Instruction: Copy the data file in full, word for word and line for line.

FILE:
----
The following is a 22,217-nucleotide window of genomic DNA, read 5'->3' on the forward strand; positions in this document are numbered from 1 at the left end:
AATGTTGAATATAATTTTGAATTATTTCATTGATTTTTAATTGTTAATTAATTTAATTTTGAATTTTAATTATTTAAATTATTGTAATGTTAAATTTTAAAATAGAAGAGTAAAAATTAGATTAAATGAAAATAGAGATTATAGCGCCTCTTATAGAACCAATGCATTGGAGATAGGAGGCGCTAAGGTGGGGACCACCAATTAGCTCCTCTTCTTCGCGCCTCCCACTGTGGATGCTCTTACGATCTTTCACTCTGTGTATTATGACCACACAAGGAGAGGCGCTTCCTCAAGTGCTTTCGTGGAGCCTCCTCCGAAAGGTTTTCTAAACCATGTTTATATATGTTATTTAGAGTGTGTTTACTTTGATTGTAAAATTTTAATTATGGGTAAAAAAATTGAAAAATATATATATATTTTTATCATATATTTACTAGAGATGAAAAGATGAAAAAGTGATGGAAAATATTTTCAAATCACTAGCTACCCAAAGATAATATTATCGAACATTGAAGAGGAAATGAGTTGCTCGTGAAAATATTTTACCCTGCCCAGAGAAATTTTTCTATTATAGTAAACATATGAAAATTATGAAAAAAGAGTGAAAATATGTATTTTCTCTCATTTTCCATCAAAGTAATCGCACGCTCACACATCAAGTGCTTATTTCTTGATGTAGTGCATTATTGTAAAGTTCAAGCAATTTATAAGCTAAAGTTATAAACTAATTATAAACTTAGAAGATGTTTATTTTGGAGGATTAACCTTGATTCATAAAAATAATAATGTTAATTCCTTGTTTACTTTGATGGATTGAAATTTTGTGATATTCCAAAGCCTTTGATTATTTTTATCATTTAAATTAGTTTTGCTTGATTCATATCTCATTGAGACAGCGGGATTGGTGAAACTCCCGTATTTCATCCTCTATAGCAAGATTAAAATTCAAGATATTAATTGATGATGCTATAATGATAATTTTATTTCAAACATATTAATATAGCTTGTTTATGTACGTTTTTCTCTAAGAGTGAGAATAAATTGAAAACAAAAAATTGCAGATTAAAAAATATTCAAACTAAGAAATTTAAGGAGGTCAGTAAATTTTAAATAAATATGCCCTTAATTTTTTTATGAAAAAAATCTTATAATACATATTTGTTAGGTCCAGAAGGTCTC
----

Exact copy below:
The following is a 22,217-nucleotide window of genomic DNA, read 5'->3' on the forward strand; positions in this document are numbered from 1 at the left end:
AATGTTGAATATAATTTTGAATTATTTCATTGATTTTTAATTGTTAATTAATTTAATTTTGAATTTTAATTATTTAAATTATTGTAATGTTAAATTTTAAAATAGAAGAGTAAAAATTAGATTAAATGAAAATAGAGATTATAGCGCCTCTTATAGAACCAATGCATTGGAGATAGGAGGCGCTAAGGTGGGGACCACCAATTAGCTCCTCTTCTTCGCGCCTCCCACTGTGGATGCTCTTACGATCTTTCACTCTGTGTATTATGACCACACAAGGAGAGGCGCTTCCTCAAGTGCTTTCGTGGAGCCTCCTCCGAAAGGTTTTCTAAACCATGTTTATATATGTTATTTAGAGTGTGTTTACTTTGATTGTAAAATTTTAATTATGGGTAAAAAAATTGAAAAATATATATATATTTTTATCATATATTTACTAGAGATGAAAAGATGAAAAAGTGATGGAAAATATTTTCAAATCACTAGCTACCCAAAGATAATATTATCGAACATTGAAGAGGAAATGAGTTGCTCGTGAAAATATTTTACCCTGCCCAGAGAAATTTTTCTATTATAGTAAACATATGAAAATTATGAAAAAAGAGTGAAAATATGTATTTTCTCTCATTTTCCATCAAAGTAATCGCACGCTCACACATCAAGTGCTTATTTCTTGATGTAGTGCATTATTGTAAAGTTCAAGCAATTTATAAGCTAAAGTTATAAACTAATTATAAACTTAGAAGATGTTTATTTTGGAGGATTAACCTTGATTCATAAAAATAATAATGTTAATTCCTTGTTTACTTTGATGGATTGAAATTTTGTGATATTCCAAAGCCTTTGATTATTTTTATCATTTAAATTAGTTTTGCTTGATTCATATCTCATTGAGACAGCGGGATTGGTGAAACTCCCGTATTTCATCCTCTATAGCAAGATTAAAATTCAAGATATTAATTGATGATGCTATAATGATAATTTTATTTCAAACATATTAATATAGCTTGTTTATGTACGTTTTTCTCTAAGAGTGAGAATAAATTGAAAACAAAAAATTGCAGATTAAAAAATATTCAAACTAAGAAATTTAAGGAGGTCAGTAAATTTTAAATAAATATGCCCTTAATTTTTTTATGAAAAAAATCTTATAATACATATTTGTTAGGTCCAGAAGGTCTC